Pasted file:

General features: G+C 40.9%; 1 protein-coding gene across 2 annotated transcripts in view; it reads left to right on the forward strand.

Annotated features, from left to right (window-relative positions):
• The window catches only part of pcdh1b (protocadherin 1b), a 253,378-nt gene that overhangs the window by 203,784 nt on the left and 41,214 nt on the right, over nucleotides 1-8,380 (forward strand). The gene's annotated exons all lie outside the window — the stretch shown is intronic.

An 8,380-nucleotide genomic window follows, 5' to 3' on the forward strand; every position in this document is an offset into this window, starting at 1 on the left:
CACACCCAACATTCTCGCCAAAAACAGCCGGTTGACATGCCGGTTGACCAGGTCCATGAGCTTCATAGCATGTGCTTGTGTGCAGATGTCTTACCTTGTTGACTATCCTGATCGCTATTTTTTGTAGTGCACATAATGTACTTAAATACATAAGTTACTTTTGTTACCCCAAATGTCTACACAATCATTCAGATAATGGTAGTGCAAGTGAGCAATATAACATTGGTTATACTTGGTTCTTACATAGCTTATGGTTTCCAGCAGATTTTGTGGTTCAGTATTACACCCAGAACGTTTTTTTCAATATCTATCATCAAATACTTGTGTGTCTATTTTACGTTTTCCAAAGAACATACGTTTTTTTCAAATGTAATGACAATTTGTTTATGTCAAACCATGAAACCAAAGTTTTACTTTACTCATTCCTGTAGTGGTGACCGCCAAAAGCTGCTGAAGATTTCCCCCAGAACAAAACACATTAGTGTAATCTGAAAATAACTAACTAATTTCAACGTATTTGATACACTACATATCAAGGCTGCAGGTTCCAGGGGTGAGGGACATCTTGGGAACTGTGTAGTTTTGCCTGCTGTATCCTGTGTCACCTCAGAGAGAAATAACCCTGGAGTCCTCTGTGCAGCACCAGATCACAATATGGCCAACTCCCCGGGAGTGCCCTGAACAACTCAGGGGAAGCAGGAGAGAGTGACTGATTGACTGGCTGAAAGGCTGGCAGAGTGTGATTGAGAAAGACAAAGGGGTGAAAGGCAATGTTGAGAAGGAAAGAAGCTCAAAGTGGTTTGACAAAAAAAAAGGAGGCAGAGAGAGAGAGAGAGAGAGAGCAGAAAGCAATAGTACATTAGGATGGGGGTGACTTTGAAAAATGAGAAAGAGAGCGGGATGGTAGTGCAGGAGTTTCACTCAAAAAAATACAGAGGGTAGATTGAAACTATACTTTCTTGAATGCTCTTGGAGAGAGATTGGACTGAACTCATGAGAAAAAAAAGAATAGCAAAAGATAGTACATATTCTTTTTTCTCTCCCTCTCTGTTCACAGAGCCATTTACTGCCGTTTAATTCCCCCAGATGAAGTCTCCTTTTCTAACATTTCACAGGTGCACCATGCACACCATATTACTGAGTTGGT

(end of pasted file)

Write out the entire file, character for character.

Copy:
General features: G+C 40.9%; 1 protein-coding gene across 2 annotated transcripts in view; it reads left to right on the forward strand.

Annotated features, from left to right (window-relative positions):
• The window catches only part of pcdh1b (protocadherin 1b), a 253,378-nt gene that overhangs the window by 203,784 nt on the left and 41,214 nt on the right, over nucleotides 1-8,380 (forward strand). The gene's annotated exons all lie outside the window — the stretch shown is intronic.

An 8,380-nucleotide genomic window follows, 5' to 3' on the forward strand; every position in this document is an offset into this window, starting at 1 on the left:
CACACCCAACATTCTCGCCAAAAACAGCCGGTTGACATGCCGGTTGACCAGGTCCATGAGCTTCATAGCATGTGCTTGTGTGCAGATGTCTTACCTTGTTGACTATCCTGATCGCTATTTTTTGTAGTGCACATAATGTACTTAAATACATAAGTTACTTTTGTTACCCCAAATGTCTACACAATCATTCAGATAATGGTAGTGCAAGTGAGCAATATAACATTGGTTATACTTGGTTCTTACATAGCTTATGGTTTCCAGCAGATTTTGTGGTTCAGTATTACACCCAGAACGTTTTTTTCAATATCTATCATCAAATACTTGTGTGTCTATTTTACGTTTTCCAAAGAACATACGTTTTTTTCAAATGTAATGACAATTTGTTTATGTCAAACCATGAAACCAAAGTTTTACTTTACTCATTCCTGTAGTGGTGACCGCCAAAAGCTGCTGAAGATTTCCCCCAGAACAAAACACATTAGTGTAATCTGAAAATAACTAACTAATTTCAACGTATTTGATACACTACATATCAAGGCTGCAGGTTCCAGGGGTGAGGGACATCTTGGGAACTGTGTAGTTTTGCCTGCTGTATCCTGTGTCACCTCAGAGAGAAATAACCCTGGAGTCCTCTGTGCAGCACCAGATCACAATATGGCCAACTCCCCGGGAGTGCCCTGAACAACTCAGGGGAAGCAGGAGAGAGTGACTGATTGACTGGCTGAAAGGCTGGCAGAGTGTGATTGAGAAAGACAAAGGGGTGAAAGGCAATGTTGAGAAGGAAAGAAGCTCAAAGTGGTTTGACAAAAAAAAAGGAGGCAGAGAGAGAGAGAGAGAGAGAGCAGAAAGCAATAGTACATTAGGATGGGGGTGACTTTGAAAAATGAGAAAGAGAGCGGGATGGTAGTGCAGGAGTTTCACTCAAAAAAATACAGAGGGTAGATTGAAACTATACTTTCTTGAATGCTCTTGGAGAGAGATTGGACTGAACTCATGAGAAAAAAAAGAATAGCAAAAGATAGTACATATTCTTTTTTCTCTCCCTCTCTGTTCACAGAGCCATTTACTGCCGTTTAATTCCCCCAGATGAAGTCTCCTTTTCTAACATTTCACAGGTGCACCATGCACACCATATTACTGAGTTGGT